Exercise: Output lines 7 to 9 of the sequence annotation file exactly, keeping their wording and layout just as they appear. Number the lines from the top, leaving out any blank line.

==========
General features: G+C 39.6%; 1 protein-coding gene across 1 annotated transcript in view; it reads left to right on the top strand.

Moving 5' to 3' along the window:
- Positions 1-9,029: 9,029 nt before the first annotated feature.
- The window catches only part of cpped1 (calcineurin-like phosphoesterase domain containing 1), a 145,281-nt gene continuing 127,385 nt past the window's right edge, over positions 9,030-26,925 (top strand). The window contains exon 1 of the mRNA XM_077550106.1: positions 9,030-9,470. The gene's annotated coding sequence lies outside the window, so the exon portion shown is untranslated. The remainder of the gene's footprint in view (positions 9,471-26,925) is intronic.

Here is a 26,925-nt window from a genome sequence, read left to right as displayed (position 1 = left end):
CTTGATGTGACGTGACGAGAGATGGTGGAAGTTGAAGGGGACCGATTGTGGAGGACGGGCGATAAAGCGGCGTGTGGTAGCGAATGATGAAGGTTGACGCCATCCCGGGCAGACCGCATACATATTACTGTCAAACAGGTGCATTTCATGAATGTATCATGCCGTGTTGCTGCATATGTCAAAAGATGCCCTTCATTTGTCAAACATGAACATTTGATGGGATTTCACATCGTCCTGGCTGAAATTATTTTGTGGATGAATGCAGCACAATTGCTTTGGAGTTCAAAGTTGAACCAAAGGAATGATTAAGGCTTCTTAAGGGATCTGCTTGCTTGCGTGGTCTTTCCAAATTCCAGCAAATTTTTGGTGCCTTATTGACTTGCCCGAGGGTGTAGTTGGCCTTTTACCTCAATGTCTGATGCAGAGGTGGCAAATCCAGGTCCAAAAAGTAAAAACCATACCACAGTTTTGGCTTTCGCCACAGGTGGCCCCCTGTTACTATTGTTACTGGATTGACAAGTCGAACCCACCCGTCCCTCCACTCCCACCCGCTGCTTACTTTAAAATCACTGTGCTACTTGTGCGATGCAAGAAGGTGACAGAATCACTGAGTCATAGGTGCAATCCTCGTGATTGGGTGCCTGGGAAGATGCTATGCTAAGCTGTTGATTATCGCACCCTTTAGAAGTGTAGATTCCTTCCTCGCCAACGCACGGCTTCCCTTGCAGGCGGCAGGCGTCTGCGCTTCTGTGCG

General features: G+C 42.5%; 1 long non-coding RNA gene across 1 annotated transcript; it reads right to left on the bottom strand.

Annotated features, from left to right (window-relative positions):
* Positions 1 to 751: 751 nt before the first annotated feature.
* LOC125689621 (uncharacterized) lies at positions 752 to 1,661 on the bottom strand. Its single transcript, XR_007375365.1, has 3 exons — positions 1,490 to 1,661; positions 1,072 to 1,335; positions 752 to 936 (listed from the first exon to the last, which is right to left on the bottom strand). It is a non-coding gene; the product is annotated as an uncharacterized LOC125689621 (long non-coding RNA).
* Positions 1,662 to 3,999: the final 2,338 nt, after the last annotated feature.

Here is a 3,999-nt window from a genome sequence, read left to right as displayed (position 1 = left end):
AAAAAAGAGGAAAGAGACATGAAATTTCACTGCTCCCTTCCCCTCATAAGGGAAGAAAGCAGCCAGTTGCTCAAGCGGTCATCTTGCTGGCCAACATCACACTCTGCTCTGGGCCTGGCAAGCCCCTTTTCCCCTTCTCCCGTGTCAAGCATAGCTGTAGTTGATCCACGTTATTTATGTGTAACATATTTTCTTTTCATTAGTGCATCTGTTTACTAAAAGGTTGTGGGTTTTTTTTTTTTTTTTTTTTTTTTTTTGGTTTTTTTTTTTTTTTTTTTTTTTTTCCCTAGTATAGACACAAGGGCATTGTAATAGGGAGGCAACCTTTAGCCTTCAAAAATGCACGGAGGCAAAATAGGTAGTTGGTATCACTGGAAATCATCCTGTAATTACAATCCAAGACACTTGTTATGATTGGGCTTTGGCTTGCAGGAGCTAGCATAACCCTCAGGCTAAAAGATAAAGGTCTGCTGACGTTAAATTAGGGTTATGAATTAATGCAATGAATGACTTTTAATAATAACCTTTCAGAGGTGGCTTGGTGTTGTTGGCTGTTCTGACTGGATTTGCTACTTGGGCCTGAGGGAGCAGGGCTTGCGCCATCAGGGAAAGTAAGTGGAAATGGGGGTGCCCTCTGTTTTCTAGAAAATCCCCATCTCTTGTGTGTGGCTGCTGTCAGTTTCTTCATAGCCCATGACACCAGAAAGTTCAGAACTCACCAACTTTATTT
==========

General features: G+C 42.5%; 1 long non-coding RNA gene across 1 annotated transcript; it reads right to left on the bottom strand.

Annotated features, from left to right (window-relative positions):
* Positions 1 to 751: 751 nt before the first annotated feature.